Most people that are successful don't make it to Bill Gates level.
Otherwise, Bill Gates wouldn't be such an — Bill Gates wouldn't walk around and you'd go, "Is that Bill Gates?" There would be a lot of them.

Some do make it big, but then what do they do? Usually, they start another business or they expand, or they move on to the next great idea.
And the money gets reinvested, in people and ideas.

Tonight, we'll meet with small business owners who pay everybody else before they get paid.

You see, to start a business or to launch a new product, you need to have money. You need to have capital. And, in the end, if you succeed, you're the one who took all the risk. You're the one who had the idea, you took all the risk. You were the ones that were up late worrying about it.
You were the one pacing the floor.

Look, man, there were lots of time that I wish not seriously because I enjoy — I enjoy following my heart and dreams. But there are times that I'm like, you know what, I just wish I could close to door and go, I don't care, not my deal.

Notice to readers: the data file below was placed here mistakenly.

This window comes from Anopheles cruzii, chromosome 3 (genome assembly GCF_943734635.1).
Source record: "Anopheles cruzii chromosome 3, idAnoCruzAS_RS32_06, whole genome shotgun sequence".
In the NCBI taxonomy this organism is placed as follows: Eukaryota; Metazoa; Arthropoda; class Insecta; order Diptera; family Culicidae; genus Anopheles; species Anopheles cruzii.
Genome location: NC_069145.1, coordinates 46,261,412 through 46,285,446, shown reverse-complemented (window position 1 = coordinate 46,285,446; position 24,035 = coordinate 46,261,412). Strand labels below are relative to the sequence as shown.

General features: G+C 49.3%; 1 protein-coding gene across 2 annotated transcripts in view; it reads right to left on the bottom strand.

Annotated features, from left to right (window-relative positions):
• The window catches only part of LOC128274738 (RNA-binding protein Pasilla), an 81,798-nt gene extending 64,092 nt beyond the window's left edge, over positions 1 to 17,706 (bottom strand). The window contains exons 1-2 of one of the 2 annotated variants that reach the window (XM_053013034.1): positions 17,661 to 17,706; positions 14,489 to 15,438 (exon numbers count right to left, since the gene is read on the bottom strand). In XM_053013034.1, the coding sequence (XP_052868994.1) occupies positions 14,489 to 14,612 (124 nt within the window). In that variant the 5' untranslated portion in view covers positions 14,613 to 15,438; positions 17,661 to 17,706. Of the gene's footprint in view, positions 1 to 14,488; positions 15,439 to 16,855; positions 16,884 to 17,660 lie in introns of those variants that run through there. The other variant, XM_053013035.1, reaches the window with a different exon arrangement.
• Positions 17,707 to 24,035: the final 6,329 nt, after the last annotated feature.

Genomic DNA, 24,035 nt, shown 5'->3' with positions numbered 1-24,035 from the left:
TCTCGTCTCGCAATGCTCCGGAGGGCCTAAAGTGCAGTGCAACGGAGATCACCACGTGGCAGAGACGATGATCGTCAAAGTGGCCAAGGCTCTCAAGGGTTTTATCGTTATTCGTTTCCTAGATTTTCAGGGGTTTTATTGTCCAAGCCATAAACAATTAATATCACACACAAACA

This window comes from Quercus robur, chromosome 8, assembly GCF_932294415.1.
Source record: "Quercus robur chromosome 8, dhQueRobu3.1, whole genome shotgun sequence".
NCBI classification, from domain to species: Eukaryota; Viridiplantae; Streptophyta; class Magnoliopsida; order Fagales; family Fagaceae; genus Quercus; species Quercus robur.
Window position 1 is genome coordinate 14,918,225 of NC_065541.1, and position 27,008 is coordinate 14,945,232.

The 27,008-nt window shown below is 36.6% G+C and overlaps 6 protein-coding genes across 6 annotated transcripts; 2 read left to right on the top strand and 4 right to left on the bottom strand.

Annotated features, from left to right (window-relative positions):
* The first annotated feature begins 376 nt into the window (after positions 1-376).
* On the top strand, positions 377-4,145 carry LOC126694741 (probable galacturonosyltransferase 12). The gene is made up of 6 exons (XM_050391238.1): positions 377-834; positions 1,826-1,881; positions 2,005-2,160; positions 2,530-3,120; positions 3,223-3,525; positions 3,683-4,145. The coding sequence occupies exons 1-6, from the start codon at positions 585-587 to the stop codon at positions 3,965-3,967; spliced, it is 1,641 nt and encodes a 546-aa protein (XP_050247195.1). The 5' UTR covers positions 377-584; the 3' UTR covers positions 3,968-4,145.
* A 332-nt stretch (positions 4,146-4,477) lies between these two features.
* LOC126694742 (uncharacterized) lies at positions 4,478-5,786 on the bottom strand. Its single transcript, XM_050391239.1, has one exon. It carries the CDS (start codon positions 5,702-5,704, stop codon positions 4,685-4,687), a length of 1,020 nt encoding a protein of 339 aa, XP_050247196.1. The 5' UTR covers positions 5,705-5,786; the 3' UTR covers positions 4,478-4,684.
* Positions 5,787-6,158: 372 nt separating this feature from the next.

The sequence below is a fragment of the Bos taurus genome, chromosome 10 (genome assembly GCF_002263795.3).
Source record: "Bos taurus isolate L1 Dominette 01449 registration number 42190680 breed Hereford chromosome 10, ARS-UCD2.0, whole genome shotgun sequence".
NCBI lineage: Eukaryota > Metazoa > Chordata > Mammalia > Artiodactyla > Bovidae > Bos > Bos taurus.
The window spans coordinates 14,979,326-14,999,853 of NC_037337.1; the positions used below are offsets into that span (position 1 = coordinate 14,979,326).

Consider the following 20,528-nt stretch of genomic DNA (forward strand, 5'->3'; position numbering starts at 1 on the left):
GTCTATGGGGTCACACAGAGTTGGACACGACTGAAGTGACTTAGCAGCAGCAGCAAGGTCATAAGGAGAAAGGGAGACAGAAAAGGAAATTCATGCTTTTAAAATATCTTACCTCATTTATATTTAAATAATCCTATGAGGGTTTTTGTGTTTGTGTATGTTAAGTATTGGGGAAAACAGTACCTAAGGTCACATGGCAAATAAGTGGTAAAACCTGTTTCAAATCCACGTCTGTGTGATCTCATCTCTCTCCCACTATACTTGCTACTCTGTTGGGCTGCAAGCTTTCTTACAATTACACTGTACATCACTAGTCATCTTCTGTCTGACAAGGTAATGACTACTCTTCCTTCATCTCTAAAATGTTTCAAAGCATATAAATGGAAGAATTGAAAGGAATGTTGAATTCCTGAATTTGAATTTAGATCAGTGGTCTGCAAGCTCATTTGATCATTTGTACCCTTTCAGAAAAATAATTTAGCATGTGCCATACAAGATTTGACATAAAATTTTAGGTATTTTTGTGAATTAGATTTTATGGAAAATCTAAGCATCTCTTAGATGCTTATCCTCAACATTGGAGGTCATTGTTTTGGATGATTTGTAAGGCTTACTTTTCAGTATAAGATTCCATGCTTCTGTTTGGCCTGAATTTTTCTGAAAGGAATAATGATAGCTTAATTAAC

Business owners don't do that. So, if I've done all of that work and all these people have, shouldn't it be up to them how to reinvest in their business? Or give to a charity? Or to start another business? Shouldn't they have the right to be able to have their money?

They've been done it. They've been successful. Wouldn't we count on the successful people to do it again?

Should it be up to you? Should it be up to — should it be up to Washington? If they can keep their money? I mean, after all, there comes a point where you can make too much. Really? Have you — have you called George Soros?

We're putting ourselves in a place where we are not competitive anymore. Why? There is too many restrictions.

Do you know — I saw a study that said that Microsoft would not be able to be done today. A guy in his garage could not come up with an idea and start Microsoft. What have we turned into?

The U.S. was a place where you — where you have the freedom to think and to do the unthinkable.

Do you know the story of FedEx? FedEx went to every single banker around. "Nobody needs their documents overnight. That's ridiculous!"
That's what they said. Nobody would give them a loan. Nobody needs it that fast. Really?

It was somebody thinking the unthinkable. It's people that look like they're crazy at the beginning. You know what I'm going to do, I'm going to make a vacuum tube with a couple of wires in it and plug it in and it will give us light. OK!